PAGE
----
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IMALERT Disaster Hotline for Cultural Collections Live July 1, 2016

Friday, July 1, 2016

During a disaster, time is critical but help is a phone call away. IMALERT Hotline: 319-384-3673.

IMALERT Training Exercise
IMALERT Training Exercise
As of today the Iowa Museums, Archives, and Libraries Emergency Response Team (IMALERT) is providing a hotline service to cultural institutions experiencing an emergency or disaster. The IMALERT Hotline at 319-384-3673 can connect staff with the information and expertise needed to respond to, and recover from, any level of incident from a leaking pipe to a major flood. Through the team’s vast experience in conservation, preservation and emergency response and recovery, help is available to assess damage to collection materials, make recommendations for recovery, assist with decision making on drying out buildings, and demonstrate salvage techniques and/or help organize the initial salvage operation.

In 2008, rapid response by an informal emergency response team saved 90% of the flood-damaged material at the African American Museum of Iowa. I saw the huge difference having a team on the ground the minute access was allowed into the building. With a formal team in place, we are in position to help others in time of an emergency.

Support to form the team was provided through an Institute of Museum and Library Services planning grant, the State Historical Society of Iowa Historical Resource Development Program training grant, and the Iowa Conservation and Preservation Consortium.

IMALERT is an initiative of the Iowa Conservation and Preservation Consortium:

Box Making Day

Friday, June 10, 2016

It was all hands on deck yesterday, as staff made boxes for the many items awaiting protective enclosures in the conservation lab. The boxes ranged from the simple 20-point card 4-flap wraps to the more complex, double-walled, fabric covered hinged box.

Four flaps in progressDouble walled box in progressMany four flaps ready to goA medium sized box in progressLittle boxes in progress

Keith/Albee Collection Update!

Some new changes have come to the Keith/Albee Vaudeville Collection project since we have last updated.  Read more about the project here and here.

  • IMG_2290Candida Pagan joined the Preservation/Conservation department in December last year as Keith/Albee Project Conservator.  Candida holds an MFA in Book Arts from the University of Iowa Center for the Book and a BFA in Studio Art from the University of Iowa. She is a member of the the Iowa Museums Archives and Libraries Emergency Response Team (IMALERT) and serves on the board of directors of the Iowa Conservation and Preservation Consortium (ICPC). She has worked in book and paper conservation for four years at the University of Iowa Libraries and at the New Orleans Conservation Guild. As a graduate student at the University of Iowa, Candida was involved with initial Keith-Albee collection surveys and with the Fluxus West digitization project. She is experienced in cultural collections disaster response and is enthusiastic about preservation outreach.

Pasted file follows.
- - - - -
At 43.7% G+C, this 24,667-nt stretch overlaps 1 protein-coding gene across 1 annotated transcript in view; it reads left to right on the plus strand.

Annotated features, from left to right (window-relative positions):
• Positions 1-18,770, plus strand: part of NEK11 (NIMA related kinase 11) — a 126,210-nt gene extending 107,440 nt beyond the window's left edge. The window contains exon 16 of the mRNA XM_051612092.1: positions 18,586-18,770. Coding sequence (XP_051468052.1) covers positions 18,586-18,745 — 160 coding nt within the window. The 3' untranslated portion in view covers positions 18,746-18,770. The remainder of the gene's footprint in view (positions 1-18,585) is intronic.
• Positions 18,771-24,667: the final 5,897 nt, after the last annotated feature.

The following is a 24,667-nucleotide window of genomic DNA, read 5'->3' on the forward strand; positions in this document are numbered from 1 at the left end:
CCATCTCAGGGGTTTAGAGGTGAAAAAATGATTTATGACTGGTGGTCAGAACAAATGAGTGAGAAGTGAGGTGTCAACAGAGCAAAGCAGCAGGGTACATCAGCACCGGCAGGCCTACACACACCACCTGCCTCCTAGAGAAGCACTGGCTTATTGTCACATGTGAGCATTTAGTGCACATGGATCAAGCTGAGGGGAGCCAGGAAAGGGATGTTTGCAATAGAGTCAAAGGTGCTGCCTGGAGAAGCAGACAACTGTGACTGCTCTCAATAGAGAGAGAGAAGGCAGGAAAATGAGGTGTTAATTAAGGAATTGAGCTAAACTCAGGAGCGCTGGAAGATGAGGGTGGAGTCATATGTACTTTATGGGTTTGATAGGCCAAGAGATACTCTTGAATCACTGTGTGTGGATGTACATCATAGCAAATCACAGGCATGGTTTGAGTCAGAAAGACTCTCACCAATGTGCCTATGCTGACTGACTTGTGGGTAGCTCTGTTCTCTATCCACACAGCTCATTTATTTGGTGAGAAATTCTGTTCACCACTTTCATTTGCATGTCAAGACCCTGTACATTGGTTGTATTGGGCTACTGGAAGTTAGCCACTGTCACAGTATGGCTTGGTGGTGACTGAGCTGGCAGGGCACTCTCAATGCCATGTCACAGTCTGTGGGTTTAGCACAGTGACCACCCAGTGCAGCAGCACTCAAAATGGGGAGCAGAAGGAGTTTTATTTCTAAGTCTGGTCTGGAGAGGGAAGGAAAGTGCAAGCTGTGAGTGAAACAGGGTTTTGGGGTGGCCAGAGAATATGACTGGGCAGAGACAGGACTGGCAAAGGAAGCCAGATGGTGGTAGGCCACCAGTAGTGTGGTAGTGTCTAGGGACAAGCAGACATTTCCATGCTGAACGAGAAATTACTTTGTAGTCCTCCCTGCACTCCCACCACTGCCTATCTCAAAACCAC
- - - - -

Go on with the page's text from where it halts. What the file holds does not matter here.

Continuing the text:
• In July 2015, Justin Baumgartner, Keith/Albee Digital Project Librarian, visited the Annual Conference of the Alliance of Digital Humanities Organizations in Sydney, Australia.  He presented an original poster, “In the Spotlight: Digitization and the Keith/Albee Vaudeville Collection”.
  • 40 Keith/Albee scrapbooks and counting have been digitized and are fully available online as part of the Keith/Albee Vaudeville Collection in the Iowa Digital Library.  Browse the collection online here.
  • The Iowa Digital Library isn’t the only place you can go to find archival vaudeville materials.  Here are some links to great digital collections at other institutions:

Rescuing Photographic Negatives

Wednesday, March 16, 2016

Stack of 8 x 10 negatives with oozing emulsionWith much trepidation yesterday, I went off to work with Tish Boyer at the National Mississippi River Museum & Aquarium in Dubuque to assist her in salvage efforts of significantly damaged photographic negatives. Tish had shared photos of the damaged items ahead of my visit. The sight was not pretty! The negatives had been stored in a refrigerator that quit working some days before staff discovered there was a problem. Some of the emulsion layer on the negatives had turned to liguid and oozed out over the edges of the negatives, making for a gooey mess. I fully expected to just provide moral support as we declared the collection a total loss. Much to our pleasant surprise, we salvaged a lot of the collection! A reinforced lesson that one should never make assumptions about a disaster until there is damage assessment.